UMBC needed this one. They needed it bad. And when it was over, boy did it feel good.
“Obviously to get a road win is really, really significant,” said UMBC head coach Aki Thomas, after his team’s 76-59 win at Maine, which snapped a seven-game losing streak while also giving the Retrievers their first conference win.
It’s been a long, hard season for Thomas and his massively undermanned crew. Entering the season, on paper, UMBC looked primed to take a big step in the right direction with a solid freshman class, transfer center Cody Joyce being declared eligible immediately right away by the NCAA, and a star in the making in sophomore Rodney Elliot.
That lasted all of 20 minutes, when Elliot went down with what would later be diagnosed as a torn labrum in the season-opener at Akron and was lost for the season. UMBC would subsequently lose what felt like a brigade of able bodies to injuries and suspensions, and Thomas would find himself with just seven bodies in uniform, six on scholarship – a situation so dire that he added another walk-on halfway through the year.
Somehow, even as the losses mounted (UMBC began the night 2-16 on the year), Thomas and his team found ways to keep fighting, coming heartbreakingly close to wins against UMass Lowell (73-61 loss in OT), New Hampshire (63-60), Stony Brook (64-54 in a game the Retrievers led until the five-minute mark) and Hartford (65-63).
On Thursday night, Thomas’ beleaguered troops finally put it all together, led by a monster 28-point, eight rebound, two steal, two assist performance from Joyce, who shot 11-of-16 from the floor – including a two-handed slam plus the foul – and 6-of-7 from the line.
“Cody Joyce had a big night,” said Thomas. “Did I envision a 28-point game? No, but I thought he could have a big game and really help us win, but I didn’t think 28, I thought 16-18,” Thomas smiled.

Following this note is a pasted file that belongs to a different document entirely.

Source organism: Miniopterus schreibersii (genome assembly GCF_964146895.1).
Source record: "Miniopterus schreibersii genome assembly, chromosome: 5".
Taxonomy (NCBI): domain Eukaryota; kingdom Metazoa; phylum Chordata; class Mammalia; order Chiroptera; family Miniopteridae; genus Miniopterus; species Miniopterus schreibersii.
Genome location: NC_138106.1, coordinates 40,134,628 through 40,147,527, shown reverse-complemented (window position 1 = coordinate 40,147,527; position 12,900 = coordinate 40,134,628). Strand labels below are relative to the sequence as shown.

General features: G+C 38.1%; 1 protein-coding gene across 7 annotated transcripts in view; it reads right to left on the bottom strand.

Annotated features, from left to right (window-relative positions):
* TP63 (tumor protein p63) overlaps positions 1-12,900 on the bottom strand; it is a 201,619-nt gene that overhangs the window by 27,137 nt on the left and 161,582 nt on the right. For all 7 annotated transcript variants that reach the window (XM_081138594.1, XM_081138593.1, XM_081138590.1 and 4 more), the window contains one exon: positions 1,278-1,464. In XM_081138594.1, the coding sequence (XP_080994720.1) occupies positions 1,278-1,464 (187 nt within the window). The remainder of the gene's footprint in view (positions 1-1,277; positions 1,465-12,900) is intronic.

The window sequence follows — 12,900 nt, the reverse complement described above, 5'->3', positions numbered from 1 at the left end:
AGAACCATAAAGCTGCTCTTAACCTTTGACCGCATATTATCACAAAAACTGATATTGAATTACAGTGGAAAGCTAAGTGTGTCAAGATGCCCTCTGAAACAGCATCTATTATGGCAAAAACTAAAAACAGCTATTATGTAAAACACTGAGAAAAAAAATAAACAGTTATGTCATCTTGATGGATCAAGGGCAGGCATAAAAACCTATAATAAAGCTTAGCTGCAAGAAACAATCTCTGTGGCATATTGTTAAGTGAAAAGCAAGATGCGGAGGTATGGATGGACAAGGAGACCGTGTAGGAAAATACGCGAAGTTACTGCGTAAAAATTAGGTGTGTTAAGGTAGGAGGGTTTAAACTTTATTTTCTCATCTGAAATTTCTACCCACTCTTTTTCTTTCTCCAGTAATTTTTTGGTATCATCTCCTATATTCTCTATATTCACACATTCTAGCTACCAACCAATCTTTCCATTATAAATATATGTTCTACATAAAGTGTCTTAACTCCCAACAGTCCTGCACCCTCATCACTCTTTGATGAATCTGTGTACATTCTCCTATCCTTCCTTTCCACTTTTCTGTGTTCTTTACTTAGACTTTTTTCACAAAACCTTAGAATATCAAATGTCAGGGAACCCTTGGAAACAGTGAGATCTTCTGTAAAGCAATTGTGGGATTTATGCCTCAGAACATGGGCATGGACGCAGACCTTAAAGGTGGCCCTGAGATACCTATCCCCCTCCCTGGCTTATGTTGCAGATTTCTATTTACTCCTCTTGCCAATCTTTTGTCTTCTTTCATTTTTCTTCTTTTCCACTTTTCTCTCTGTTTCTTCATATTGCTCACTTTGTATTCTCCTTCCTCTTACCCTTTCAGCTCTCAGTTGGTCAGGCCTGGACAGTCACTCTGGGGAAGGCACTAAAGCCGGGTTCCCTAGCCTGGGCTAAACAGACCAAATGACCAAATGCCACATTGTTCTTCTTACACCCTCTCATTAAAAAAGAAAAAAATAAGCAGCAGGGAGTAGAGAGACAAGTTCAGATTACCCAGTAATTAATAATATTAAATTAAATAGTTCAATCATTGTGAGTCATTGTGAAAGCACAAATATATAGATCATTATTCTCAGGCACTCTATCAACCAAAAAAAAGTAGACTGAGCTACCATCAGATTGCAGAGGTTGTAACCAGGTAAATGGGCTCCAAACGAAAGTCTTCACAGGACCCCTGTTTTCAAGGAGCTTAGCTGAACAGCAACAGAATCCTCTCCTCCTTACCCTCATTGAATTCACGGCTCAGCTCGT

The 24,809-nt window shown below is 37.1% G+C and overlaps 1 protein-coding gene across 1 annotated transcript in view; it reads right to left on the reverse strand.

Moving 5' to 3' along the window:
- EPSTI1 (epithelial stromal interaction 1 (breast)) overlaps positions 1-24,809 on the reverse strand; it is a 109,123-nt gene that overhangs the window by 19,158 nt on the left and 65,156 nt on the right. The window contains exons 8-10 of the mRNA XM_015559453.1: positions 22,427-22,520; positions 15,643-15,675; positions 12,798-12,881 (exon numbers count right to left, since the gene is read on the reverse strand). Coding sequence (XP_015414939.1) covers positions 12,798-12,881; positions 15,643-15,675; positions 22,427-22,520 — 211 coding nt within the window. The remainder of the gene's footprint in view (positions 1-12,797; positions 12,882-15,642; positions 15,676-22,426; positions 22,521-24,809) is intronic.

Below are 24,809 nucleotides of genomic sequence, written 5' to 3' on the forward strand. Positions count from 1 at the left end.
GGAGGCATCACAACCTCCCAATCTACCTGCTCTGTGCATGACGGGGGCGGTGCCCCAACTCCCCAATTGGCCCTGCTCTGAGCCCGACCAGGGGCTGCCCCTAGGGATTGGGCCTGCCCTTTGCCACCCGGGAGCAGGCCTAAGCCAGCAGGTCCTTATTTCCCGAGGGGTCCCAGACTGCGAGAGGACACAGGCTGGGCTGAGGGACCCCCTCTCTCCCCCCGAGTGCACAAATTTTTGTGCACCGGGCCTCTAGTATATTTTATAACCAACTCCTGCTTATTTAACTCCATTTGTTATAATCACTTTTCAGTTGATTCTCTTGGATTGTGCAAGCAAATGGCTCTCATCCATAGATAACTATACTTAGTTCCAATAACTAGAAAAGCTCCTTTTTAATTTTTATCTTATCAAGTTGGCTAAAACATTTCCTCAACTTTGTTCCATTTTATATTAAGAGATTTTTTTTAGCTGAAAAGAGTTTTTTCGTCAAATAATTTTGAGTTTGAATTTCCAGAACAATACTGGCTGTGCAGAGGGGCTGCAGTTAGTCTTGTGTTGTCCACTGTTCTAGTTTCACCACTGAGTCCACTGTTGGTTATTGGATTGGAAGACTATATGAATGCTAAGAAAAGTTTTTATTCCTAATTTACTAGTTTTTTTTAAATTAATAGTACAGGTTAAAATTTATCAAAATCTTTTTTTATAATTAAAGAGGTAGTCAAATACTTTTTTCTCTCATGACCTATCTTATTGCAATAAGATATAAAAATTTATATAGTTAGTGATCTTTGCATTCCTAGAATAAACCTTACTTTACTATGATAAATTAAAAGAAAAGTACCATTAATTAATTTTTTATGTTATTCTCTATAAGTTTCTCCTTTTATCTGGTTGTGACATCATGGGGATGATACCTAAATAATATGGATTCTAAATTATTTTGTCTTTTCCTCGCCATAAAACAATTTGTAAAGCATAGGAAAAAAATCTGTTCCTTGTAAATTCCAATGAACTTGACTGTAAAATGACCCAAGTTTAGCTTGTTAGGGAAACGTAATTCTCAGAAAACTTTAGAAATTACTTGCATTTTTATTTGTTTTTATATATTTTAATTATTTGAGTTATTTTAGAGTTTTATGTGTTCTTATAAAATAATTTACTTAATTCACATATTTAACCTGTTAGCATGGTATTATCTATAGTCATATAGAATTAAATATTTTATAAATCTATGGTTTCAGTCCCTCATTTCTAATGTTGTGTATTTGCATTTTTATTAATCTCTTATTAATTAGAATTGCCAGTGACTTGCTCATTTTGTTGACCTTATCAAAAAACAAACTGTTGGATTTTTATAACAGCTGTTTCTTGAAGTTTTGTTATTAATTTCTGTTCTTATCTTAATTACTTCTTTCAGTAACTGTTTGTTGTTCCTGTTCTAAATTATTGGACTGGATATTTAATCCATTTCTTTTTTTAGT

The Retrievers shot 52.9 percent from the floor on the night (27-of-51) including an insane 80 percent from the floor in the second half (16-of-20), but Thomas pointed to their defensive efforts, holding Maine to 35.7 percent from the floor and 30.4 percent from behind the arc, as the key.
“Last year Zarko [Valjarevic] really got off to a good start and we didn’t want that to happen this year. With his ability to hit three’s with limited space,” said Thomas. “We really tried to key in on him every time he had the ball, tried to make him put it on the floor, crowd him, and not let him get into a rhythm.”
The game was also a small manner of vindication for Thomas and his team. Last season, the Retrievers fell behind big in the second half, only to come roaring all the way back, only to lose in the final minutes.
“Last time when we were up here, we talked about a very hard-fought game where we were down a bunch, came back, and came up short,” said Thomas. “We don’t want that to happen this year. We wanted to do everything in our power to stay around, hang around in the game. We ended up coming out in the second half pretty well and we were able to put them away pretty good.”
Thomas also singled out graduate transfer Wayne Sparrow as being an especially big part of UMBC’s program despite an off night from the floor (2-of-11). Sparrow dished out nine assists, pulled down five rebounds, swiped four steals and added two blocks.
“He’s been huge on the floor,” said Thomas. “Off the court, he’s been a mentor to all these guys, even the older – even a guy like Cody [Joyce] but especially the younger guys…. He’s been mentoring these guys, and really kind of showing them the ropes and talking them about how hard you need to play and how you play in certain situations.”
According to Thomas, whose team moved to 1-5 in league play, as nice as the win felt, the team wouldn’t have much time to savor it.
“It’s back to Baltimore,” he said, alluding to a Sunday showdown with a first place Albany squad that sits at 6-0 in America East play.